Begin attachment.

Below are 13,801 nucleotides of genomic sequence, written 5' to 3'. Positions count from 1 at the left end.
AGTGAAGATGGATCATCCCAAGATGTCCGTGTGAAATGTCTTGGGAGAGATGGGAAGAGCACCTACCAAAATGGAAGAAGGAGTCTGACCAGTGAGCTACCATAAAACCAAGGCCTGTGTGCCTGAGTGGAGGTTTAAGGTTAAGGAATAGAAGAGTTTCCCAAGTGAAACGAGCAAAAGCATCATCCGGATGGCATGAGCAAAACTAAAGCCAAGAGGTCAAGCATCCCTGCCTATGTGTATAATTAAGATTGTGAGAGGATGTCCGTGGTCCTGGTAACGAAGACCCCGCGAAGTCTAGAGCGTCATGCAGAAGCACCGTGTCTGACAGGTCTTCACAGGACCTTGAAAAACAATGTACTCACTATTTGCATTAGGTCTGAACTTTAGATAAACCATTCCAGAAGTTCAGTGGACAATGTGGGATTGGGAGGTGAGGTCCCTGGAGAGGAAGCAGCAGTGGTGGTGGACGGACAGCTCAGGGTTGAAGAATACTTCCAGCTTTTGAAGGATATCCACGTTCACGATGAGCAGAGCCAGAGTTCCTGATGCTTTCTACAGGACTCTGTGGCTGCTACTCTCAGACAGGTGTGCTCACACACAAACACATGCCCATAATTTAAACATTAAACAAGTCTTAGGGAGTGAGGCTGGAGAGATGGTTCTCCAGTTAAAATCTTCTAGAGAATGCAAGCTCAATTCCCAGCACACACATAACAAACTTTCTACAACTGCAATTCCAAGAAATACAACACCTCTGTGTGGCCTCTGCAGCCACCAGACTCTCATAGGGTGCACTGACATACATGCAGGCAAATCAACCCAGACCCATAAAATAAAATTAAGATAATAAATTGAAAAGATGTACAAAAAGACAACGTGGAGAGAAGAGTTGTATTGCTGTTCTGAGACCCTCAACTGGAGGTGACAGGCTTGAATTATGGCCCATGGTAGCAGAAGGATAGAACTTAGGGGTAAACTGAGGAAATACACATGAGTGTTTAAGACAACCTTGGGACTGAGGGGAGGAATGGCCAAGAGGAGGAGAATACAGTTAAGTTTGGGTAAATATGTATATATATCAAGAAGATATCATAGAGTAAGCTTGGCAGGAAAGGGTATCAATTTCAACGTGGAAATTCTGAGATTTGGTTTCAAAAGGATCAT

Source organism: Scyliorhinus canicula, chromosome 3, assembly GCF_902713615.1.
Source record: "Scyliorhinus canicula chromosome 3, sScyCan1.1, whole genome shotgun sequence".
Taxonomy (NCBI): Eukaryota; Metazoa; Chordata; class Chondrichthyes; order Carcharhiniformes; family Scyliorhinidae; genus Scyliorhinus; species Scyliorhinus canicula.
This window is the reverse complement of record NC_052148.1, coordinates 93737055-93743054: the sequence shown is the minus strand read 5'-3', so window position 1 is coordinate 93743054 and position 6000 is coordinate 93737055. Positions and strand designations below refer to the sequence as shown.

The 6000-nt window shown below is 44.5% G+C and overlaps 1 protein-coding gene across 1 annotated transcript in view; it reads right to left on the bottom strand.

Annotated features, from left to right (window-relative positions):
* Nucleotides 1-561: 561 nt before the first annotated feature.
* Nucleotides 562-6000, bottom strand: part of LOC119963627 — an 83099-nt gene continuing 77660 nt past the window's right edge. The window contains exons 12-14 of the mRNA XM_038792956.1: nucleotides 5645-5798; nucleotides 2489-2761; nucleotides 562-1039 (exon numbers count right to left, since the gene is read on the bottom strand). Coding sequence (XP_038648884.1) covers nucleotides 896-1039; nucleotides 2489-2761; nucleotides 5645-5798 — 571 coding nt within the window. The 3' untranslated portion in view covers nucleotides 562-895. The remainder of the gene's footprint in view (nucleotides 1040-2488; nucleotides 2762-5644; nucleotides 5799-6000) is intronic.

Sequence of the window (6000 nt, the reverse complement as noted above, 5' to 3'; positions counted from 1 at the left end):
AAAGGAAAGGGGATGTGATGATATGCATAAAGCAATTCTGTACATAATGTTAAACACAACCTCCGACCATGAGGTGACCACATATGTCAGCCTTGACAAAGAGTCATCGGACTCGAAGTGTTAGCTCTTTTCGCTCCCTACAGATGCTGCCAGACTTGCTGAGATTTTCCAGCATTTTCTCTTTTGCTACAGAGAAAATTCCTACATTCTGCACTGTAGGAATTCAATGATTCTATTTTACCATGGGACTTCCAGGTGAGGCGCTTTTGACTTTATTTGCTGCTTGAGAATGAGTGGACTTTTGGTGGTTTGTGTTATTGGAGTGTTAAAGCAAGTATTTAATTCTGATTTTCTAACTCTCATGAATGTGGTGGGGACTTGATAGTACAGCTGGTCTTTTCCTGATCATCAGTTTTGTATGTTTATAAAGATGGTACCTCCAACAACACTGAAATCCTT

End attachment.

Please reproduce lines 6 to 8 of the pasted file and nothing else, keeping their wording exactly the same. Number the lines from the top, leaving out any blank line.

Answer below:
This window is the reverse complement of record NC_052148.1, coordinates 93737055-93743054: the sequence shown is the minus strand read 5'-3', so window position 1 is coordinate 93743054 and position 6000 is coordinate 93737055. Positions and strand designations below refer to the sequence as shown.

The 6000-nt window shown below is 44.5% G+C and overlaps 1 protein-coding gene across 1 annotated transcript in view; it reads right to left on the bottom strand.

Annotated features, from left to right (window-relative positions):